3 min read

Gratification | Review

Anubhav Chakraborty

January 05, 2022 3 min read

Movie : Gratification 

Director : Andrés Hernández Covarrubias


“One of the main reasons that we lose our enthusiasm in life is because we become ungrateful..we let what was once a miracle become common to us. We get so accustomed to his goodness it becomes a routine..” ~Joel Osteen

The title is specially significant in the movie for two specific reasons. The first indicates a sense of fullness and satisfaction, the second being more of a question, an indication of absence and the urgency to gratify someone close, someone special who appears to be slipping away. A seemingly tired Alfonso Alvarez appears to have very little time to look at his book of stamps as he is excessively occupied with work in his office.  Later he receives a phone call from the school of his son reminding him that he must pick his son up from school. It is evident by the grimace on his son’s face that he has been late before yet for some reason the son believes his father when he promises his son that he wouldn’t be late again (something he appears to have promised his son countless times before). Matias (Alfonso’s son ) lives with his mother Diana. It is evident that Alfonso and Diana have parted ways. Matias wants his father to visit them for his birthday. Alfonso plans to buy the latest model of Commando for his son. The movie proceeds from this point. Quite evidently Alfonso appears to be losing proximity with his son and his passion for collecting stamps because of work. He desperately wants to stop this from happening. The external, rancid responsibilities are bogging him down. When he sees an advertisement of the latest toy in town, he wishes to be the person who would surprise his son with it as it appears special. There is almost a desperate urge to be special and authentic. His wish shatters because of a couple of occurrences. He overcomes the first hindrance. However, it becomes impossible for him to avoid the second. He experiences an epiphany that is almost Joycean. His desire to be authentic suffers a fatal blow  In fact the movie reminds us of a short story by James Joyce titled ‘Araby’. Certain segments in the movie would also remind one of ‘Bicycle Thieves’.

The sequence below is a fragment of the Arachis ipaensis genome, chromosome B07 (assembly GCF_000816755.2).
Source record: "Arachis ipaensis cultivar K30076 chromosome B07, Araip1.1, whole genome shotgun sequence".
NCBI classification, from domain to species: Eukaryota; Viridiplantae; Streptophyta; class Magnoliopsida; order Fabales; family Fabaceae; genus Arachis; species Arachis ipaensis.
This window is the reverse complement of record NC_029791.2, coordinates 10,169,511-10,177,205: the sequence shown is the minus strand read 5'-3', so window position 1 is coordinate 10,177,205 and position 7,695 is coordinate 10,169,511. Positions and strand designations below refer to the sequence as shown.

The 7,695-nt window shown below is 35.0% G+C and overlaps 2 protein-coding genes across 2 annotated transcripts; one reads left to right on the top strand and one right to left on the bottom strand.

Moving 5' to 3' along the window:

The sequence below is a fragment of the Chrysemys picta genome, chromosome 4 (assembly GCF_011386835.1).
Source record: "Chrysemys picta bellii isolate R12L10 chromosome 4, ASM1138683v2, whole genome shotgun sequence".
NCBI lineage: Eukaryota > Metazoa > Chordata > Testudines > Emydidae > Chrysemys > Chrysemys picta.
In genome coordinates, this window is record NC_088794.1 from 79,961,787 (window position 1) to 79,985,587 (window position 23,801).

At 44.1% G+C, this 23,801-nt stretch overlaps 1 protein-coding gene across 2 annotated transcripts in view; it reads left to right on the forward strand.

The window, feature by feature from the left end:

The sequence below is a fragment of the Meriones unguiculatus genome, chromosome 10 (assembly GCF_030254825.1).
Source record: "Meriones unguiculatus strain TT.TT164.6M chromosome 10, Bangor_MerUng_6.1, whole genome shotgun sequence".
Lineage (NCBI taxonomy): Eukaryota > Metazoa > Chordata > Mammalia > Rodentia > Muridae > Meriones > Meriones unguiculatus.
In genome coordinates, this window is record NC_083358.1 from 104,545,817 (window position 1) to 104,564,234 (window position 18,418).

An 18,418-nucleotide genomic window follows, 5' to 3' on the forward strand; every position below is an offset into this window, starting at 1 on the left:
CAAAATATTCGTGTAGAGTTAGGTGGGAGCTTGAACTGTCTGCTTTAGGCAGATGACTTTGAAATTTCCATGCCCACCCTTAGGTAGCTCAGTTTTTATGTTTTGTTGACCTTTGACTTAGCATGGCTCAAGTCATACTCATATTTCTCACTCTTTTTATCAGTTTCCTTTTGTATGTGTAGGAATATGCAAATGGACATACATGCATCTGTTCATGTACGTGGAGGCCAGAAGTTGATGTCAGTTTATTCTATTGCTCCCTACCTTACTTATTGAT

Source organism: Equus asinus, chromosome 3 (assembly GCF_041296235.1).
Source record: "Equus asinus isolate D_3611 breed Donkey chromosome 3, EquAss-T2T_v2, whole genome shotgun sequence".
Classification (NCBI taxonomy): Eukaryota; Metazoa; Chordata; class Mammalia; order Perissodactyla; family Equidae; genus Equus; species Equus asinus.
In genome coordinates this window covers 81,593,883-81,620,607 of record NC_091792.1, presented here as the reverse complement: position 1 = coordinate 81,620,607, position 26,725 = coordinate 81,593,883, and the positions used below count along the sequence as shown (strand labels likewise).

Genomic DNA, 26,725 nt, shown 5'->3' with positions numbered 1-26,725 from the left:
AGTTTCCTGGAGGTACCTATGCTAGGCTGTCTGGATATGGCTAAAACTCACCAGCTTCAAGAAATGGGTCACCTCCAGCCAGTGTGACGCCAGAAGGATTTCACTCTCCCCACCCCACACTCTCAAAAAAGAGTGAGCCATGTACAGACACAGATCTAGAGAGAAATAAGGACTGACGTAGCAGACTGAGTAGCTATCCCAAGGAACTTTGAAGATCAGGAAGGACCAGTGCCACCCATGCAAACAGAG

Towards the end of the movie, it is the stamp book that brings Alfonso and Matias together.

The little stamp book (his passion) ties Alfonso’s son (someone he wants to hold onto dearly) and him together. Something which is inexpensive yet authentic. The message the director wants to convey gyrates around finding hope around hackneyed existence.

The protagonist appears to be troubled by the lethargy of life, the necessity of being regular has pinned him to the floor. Alfonso is incapable of competing against time like most of us. Yet towards the end, he rediscovers the fire that was burning within him for one last time, this time perhaps he also finds the comforting reassurance of his son being there for him. The director must given credit for making an impeccable movie with crisp dialogues and the most realistic portrayal of life. The performance of Jorge Lan as Alfonso Alvarez deserves a special mention.

The Cinematography also appears on point with refrained brightness and restrained use of bright colours acting as an indicator of the preponderance of tedium in one’s life adding to the infinite misery already present in a person’s life.

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